The Kaiju Preservation Society is intended to be 100% escapist, lightweight fun for the reader, and it certainly succeeds at that. I read the whole thing on my first plane flight since 2020, and it went down easy.
The protagonist, Jamie Gray, is working as a food delivery driver in the early months of the pandemic when he gets recruited by an old friend to staff an “animal rights organization.” Given the title of the book you may guess approximately what comes next. It turns out that he has signed up to help study and protect kaiju on an alternate but adjacent earth — and to keep them from crossing over to our earth and Godzilla-ing Canada.
So, why only three stars? First of all, on my scale three stars means average/unremarkable, and that’s exactly what I found this book to be. The premise is pretty cool and as far as I’m aware pretty original, and the book just hangs a very straightforward plot with plug-in characters on it. If you’ve read other Scalzi books, you will be very familiar with the personalities of basically everyone involved … the good guys are all good-natured and competent in their fields and make slightly snarky remarks to each other, but other than their names and demographics they’re hard to distinguish from one another personalitywise. The bad guys are mostly absent, but when they show up they too are mildly snarky and just similar overall, except maybe four notches up on the “callous” scale.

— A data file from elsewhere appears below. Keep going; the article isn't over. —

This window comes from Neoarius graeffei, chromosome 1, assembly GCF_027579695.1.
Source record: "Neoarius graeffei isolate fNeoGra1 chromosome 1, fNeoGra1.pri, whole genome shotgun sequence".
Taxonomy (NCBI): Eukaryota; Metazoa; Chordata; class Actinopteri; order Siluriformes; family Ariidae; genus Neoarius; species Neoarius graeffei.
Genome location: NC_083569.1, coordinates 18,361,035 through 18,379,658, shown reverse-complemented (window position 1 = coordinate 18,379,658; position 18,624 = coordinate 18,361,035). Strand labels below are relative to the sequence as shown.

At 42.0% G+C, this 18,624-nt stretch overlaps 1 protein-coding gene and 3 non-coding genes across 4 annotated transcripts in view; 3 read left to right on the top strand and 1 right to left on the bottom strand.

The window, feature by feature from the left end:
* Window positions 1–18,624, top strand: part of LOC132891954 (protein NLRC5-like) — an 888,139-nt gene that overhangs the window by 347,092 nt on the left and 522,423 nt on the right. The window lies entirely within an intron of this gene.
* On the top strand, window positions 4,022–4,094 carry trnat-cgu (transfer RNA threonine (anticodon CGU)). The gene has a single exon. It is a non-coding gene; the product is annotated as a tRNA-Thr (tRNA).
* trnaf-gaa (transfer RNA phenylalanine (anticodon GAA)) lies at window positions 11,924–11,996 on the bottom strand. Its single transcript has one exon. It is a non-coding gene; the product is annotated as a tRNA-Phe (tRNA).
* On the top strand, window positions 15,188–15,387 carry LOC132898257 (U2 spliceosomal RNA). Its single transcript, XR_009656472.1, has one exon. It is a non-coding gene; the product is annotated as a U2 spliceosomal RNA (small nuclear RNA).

This book is very much the product of a confident, successful, skilled pop fiction writer having an idea and cranking one out, so it’s good, but it’s not something that’ll stick with me in any meaningful way. If you like other Scalzi books you’ll probably have a solid time reading this one, too. If you don’t, this isn’t gonna change your mind. If you haven’t read Scalzi before, I might recommend Redshirts as a better entry point, but also this is fine and the same. It’s fine, it’s good, it’s Scalzi.